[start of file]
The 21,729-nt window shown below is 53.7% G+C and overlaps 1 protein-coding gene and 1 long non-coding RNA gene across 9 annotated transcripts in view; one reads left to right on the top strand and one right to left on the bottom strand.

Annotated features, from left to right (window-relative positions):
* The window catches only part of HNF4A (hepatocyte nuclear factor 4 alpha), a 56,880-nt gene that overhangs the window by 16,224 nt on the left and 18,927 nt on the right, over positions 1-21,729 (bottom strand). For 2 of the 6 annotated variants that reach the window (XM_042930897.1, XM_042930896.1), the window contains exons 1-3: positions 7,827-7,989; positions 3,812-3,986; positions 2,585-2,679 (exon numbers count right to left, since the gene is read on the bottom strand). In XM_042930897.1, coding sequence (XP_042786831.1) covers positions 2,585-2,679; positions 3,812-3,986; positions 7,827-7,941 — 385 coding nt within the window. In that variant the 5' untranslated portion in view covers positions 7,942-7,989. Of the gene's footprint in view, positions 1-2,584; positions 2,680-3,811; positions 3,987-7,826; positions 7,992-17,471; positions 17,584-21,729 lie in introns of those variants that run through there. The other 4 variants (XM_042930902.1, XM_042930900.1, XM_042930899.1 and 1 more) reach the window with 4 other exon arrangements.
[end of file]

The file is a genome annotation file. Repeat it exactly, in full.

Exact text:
The 21,729-nt window shown below is 53.7% G+C and overlaps 1 protein-coding gene and 1 long non-coding RNA gene across 9 annotated transcripts in view; one reads left to right on the top strand and one right to left on the bottom strand.

Annotated features, from left to right (window-relative positions):
* The window catches only part of HNF4A (hepatocyte nuclear factor 4 alpha), a 56,880-nt gene that overhangs the window by 16,224 nt on the left and 18,927 nt on the right, over positions 1-21,729 (bottom strand). For 2 of the 6 annotated variants that reach the window (XM_042930897.1, XM_042930896.1), the window contains exons 1-3: positions 7,827-7,989; positions 3,812-3,986; positions 2,585-2,679 (exon numbers count right to left, since the gene is read on the bottom strand). In XM_042930897.1, coding sequence (XP_042786831.1) covers positions 2,585-2,679; positions 3,812-3,986; positions 7,827-7,941 — 385 coding nt within the window. In that variant the 5' untranslated portion in view covers positions 7,942-7,989. Of the gene's footprint in view, positions 1-2,584; positions 2,680-3,811; positions 3,987-7,826; positions 7,992-17,471; positions 17,584-21,729 lie in introns of those variants that run through there. The other 4 variants (XM_042930902.1, XM_042930900.1, XM_042930899.1 and 1 more) reach the window with 4 other exon arrangements.